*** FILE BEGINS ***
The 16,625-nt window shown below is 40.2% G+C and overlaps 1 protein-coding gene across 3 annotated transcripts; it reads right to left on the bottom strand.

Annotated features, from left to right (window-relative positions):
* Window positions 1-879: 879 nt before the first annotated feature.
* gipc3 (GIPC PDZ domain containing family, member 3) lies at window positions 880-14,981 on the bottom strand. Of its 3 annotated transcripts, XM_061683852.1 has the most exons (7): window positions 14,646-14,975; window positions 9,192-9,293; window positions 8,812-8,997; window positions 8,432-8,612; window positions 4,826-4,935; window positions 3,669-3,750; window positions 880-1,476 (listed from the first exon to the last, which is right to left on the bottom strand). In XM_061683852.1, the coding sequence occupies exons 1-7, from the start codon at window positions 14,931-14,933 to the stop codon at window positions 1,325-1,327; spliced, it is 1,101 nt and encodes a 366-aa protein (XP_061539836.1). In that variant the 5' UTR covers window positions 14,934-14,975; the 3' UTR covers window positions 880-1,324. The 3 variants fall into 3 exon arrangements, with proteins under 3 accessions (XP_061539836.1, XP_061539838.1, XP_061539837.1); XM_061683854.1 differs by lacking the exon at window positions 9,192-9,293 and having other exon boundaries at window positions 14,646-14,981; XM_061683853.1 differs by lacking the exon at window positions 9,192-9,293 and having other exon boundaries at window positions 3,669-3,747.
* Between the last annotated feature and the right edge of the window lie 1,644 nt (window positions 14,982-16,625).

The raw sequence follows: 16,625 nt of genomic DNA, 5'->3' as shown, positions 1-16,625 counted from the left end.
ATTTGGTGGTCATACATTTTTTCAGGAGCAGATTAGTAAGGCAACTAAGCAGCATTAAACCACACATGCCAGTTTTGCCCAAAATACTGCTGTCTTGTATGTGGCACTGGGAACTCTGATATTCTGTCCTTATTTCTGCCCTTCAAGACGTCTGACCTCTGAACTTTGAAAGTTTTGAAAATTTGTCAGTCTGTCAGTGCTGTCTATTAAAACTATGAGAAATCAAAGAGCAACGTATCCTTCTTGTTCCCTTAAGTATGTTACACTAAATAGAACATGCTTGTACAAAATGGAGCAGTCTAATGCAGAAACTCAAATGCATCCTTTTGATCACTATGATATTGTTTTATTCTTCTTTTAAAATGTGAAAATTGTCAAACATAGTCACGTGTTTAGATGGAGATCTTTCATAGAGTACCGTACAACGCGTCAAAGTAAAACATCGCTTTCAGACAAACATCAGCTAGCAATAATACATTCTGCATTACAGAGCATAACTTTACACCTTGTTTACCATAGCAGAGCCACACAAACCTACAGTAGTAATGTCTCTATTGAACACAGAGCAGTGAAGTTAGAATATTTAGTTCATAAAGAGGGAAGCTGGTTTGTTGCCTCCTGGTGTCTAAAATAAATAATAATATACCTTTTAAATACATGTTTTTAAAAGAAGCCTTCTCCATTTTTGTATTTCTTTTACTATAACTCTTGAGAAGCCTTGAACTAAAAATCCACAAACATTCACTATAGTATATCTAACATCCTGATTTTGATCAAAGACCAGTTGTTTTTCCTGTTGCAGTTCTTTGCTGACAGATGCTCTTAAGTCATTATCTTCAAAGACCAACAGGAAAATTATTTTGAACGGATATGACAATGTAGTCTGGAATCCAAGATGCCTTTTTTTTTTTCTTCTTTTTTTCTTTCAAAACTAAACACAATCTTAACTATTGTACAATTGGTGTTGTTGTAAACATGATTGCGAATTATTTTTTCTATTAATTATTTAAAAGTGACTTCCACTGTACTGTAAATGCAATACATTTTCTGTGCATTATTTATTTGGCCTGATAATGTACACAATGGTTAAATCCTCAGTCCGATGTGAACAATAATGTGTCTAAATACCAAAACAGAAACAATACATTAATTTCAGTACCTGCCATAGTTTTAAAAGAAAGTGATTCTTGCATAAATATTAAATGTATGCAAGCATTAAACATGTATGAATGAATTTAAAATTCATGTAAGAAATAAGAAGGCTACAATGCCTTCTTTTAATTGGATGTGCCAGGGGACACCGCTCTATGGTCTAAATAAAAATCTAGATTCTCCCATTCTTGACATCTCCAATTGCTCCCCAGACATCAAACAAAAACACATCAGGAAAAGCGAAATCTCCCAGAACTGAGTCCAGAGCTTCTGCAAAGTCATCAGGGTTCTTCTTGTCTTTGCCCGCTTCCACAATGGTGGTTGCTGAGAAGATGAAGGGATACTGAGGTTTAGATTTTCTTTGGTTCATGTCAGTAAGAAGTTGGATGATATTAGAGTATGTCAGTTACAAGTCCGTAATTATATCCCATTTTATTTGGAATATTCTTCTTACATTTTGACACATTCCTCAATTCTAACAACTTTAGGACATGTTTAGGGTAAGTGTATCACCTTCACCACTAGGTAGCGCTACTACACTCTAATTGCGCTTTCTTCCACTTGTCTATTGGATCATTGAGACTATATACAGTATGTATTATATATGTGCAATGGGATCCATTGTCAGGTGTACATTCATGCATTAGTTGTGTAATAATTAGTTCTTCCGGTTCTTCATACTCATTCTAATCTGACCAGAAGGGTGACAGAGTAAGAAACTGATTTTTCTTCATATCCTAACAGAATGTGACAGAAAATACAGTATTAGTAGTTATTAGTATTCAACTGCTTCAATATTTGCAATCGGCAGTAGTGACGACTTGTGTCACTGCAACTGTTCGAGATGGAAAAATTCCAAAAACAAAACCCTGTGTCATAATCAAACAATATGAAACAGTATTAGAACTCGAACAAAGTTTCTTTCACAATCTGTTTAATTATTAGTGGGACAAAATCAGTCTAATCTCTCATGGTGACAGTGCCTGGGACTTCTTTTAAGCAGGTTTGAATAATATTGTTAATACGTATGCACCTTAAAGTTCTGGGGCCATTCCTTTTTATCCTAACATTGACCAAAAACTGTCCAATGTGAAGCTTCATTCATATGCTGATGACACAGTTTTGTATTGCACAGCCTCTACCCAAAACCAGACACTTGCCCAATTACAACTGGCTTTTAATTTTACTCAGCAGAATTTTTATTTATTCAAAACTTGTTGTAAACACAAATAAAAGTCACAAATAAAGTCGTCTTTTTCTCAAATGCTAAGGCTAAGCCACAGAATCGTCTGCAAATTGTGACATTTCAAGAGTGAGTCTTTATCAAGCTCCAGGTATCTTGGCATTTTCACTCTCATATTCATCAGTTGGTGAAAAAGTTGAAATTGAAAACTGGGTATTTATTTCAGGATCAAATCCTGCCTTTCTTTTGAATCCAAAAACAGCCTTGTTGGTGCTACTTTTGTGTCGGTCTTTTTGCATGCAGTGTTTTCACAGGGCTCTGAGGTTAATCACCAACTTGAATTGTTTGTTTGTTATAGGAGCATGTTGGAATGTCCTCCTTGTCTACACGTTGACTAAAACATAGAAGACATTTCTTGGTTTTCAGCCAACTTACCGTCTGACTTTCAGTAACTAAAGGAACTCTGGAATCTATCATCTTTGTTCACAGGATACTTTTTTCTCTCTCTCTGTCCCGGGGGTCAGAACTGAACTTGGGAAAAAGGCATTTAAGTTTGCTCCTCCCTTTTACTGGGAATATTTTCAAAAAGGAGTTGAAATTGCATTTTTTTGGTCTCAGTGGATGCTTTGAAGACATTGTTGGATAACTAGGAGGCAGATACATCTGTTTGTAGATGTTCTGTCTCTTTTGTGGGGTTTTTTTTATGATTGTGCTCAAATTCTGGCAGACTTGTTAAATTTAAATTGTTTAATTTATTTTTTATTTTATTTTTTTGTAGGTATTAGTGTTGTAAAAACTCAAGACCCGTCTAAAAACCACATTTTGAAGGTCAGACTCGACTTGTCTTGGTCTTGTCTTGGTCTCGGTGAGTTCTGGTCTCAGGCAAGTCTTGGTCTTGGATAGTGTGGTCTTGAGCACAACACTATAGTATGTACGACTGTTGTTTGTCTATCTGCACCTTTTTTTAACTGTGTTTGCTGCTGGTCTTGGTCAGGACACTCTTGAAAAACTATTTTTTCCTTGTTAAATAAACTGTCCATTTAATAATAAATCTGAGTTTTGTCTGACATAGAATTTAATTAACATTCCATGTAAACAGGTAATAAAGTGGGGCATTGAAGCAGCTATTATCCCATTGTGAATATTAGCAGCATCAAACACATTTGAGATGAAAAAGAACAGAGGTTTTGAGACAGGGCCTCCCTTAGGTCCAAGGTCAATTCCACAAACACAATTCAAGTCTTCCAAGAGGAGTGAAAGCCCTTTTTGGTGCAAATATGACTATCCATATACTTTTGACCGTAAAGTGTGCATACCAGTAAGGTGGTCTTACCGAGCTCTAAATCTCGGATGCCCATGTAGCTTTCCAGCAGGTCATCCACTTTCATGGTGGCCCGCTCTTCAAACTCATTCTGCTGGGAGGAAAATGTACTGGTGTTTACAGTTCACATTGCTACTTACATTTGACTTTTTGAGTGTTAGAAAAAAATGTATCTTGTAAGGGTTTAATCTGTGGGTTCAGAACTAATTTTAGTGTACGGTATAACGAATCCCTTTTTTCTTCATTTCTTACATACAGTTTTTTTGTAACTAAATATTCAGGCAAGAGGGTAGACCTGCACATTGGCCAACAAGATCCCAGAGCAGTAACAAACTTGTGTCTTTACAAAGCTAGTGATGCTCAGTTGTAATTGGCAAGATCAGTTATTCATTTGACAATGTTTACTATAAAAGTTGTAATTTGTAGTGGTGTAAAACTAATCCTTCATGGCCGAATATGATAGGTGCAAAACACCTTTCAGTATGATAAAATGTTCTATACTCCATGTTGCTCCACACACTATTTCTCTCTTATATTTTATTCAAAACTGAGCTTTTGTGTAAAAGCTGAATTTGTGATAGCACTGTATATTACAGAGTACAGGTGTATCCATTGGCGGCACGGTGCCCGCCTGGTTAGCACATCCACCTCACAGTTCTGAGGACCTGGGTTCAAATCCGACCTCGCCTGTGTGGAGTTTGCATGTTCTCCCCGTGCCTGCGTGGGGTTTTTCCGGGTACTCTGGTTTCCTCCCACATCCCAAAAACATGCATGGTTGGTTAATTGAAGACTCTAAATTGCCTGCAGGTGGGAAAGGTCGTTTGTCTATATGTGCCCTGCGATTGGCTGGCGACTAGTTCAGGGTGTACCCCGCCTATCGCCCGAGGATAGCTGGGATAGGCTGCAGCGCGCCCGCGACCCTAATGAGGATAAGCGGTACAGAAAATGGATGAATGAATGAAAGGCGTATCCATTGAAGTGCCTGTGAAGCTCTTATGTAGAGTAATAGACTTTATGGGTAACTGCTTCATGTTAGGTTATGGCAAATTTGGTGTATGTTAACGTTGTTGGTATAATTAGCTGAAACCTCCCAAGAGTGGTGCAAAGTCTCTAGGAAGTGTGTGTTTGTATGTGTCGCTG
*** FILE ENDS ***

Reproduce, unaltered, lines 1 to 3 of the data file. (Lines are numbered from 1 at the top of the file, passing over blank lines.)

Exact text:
The 16,625-nt window shown below is 40.2% G+C and overlaps 1 protein-coding gene across 3 annotated transcripts; it reads right to left on the bottom strand.

Annotated features, from left to right (window-relative positions):
* Window positions 1-879: 879 nt before the first annotated feature.